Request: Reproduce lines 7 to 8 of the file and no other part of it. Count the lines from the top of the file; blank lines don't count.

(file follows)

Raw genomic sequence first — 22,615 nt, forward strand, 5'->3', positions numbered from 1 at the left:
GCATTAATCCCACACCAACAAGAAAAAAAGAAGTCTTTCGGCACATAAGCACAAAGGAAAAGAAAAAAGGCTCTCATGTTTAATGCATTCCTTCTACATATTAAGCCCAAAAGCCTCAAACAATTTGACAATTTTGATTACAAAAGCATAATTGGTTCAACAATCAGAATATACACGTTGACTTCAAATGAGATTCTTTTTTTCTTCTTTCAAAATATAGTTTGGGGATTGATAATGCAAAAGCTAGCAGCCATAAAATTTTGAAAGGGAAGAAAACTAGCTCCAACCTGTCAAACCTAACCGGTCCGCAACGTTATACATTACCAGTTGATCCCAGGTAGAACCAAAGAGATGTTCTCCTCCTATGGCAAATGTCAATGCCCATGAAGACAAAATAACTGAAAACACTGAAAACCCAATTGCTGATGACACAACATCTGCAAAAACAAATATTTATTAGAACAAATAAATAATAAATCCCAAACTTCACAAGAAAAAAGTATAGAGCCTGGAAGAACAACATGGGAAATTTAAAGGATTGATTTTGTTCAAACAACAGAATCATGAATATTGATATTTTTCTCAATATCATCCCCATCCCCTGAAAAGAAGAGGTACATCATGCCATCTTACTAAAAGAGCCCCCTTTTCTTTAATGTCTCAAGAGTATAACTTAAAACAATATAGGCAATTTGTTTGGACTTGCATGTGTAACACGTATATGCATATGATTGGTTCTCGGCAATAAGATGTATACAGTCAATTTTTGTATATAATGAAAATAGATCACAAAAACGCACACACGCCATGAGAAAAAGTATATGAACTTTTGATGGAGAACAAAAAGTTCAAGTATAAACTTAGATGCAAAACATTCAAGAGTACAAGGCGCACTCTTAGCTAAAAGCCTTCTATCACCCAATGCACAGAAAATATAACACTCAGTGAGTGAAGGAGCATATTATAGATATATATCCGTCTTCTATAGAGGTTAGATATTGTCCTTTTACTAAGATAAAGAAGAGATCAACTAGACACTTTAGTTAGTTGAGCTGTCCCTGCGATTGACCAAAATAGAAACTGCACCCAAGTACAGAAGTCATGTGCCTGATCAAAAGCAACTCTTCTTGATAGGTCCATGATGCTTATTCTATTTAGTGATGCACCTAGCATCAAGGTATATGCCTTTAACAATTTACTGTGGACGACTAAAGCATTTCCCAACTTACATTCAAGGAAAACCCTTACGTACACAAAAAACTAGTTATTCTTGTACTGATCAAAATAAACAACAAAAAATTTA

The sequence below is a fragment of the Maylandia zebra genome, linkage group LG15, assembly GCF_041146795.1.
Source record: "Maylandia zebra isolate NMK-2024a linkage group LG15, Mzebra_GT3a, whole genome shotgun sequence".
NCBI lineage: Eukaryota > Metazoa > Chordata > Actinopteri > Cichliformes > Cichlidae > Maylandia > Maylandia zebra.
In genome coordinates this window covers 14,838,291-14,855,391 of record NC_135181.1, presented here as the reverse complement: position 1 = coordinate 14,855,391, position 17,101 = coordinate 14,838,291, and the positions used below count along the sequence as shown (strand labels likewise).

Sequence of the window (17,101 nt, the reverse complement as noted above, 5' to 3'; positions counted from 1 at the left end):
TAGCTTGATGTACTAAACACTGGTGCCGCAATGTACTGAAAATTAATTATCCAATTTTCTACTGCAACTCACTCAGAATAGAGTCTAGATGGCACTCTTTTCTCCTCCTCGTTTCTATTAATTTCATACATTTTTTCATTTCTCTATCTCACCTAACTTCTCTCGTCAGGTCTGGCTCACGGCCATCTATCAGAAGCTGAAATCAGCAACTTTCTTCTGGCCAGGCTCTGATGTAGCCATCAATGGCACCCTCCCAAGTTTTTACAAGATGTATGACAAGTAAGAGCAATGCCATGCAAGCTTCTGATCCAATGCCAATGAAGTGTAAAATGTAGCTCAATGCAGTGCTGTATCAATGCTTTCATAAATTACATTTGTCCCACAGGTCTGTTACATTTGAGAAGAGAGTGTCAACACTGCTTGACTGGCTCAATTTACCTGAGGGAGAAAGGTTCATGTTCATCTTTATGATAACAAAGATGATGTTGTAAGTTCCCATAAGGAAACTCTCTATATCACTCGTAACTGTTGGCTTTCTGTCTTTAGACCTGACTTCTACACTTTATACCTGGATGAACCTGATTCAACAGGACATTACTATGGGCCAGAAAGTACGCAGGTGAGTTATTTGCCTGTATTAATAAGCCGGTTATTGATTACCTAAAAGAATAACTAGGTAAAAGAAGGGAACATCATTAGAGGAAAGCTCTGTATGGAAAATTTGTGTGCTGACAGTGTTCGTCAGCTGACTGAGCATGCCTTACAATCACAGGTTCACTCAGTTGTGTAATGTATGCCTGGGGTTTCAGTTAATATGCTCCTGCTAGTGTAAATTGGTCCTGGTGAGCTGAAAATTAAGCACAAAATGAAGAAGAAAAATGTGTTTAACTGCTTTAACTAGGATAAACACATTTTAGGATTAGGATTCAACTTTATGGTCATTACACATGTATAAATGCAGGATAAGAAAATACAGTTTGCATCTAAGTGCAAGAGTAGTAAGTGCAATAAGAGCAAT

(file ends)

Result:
Sequence of the window (17,101 nt, the reverse complement as noted above, 5' to 3'; positions counted from 1 at the left end):
TAGCTTGATGTACTAAACACTGGTGCCGCAATGTACTGAAAATTAATTATCCAATTTTCTACTGCAACTCACTCAGAATAGAGTCTAGATGGCACTCTTTTCTCCTCCTCGTTTCTATTAATTTCATACATTTTTTCATTTCTCTATCTCACCTAACTTCTCTCGTCAGGTCTGGCTCACGGCCATCTATCAGAAGCTGAAATCAGCAACTTTCTTCTGGCCAGGCTCTGATGTAGCCATCAATGGCACCCTCCCAAGTTTTTACAAGATGTATGACAAGTAAGAGCAATGCCATGCAAGCTTCTGATCCAATGCCAATGAAGTGTAAAATGTAGCTCAATGCAGTGCTGTATCAATGCTTTCATAAATTACATTTGTCCCACAGGTCTGTTACATTTGAGAAGAGAGTGTCAACACTGCTTGACTGGCTCAATTTACCTGAGGGAGAAAGGTTCATGTTCATCTTTATGATAACAAAGATGATGTTGTAAGTTCCCATAAGGAAACTCTCTATATCACTCGTAACTGTTGGCTTTCTGTCTTTAGACCTGACTTCTACACTTTATACCTGGATGAACCTGATTCAACAGGACATTACTATGGGCCAGAAAGTACGCAGGTGAGTTATTTGCCTGTATTAATAAGCCGGTTATTGATTACCTAAAAGAATAACTAGGTAAAAGAAGGGAACATCATTAGAGGAAAGCTCTGTATGGAAAATTTGTGTGCTGACAGTGTTCGTCAGCTGACTGAGCATGCCTTACAATCACAGGTTCACTCAGTTGTGTAATGTATGCCTGGGGTTTCAGTTAATATGCTCCTGCTAGTGTAAATTGGTCCTGGTGAGCTGAAAATTAAGCACAAAATGAAGAAGAAAAATGTGTTTAACTGCTTTAACTAGGATAAACACATTTTAGGATTAGGATTCAACTTTATGGTCATTACACATGTATAAATGCAGGATAAGAAAATACAGTTTGCATCTAAGTGCAAGAGTAGTAAGTGCAATAAGAGCAAT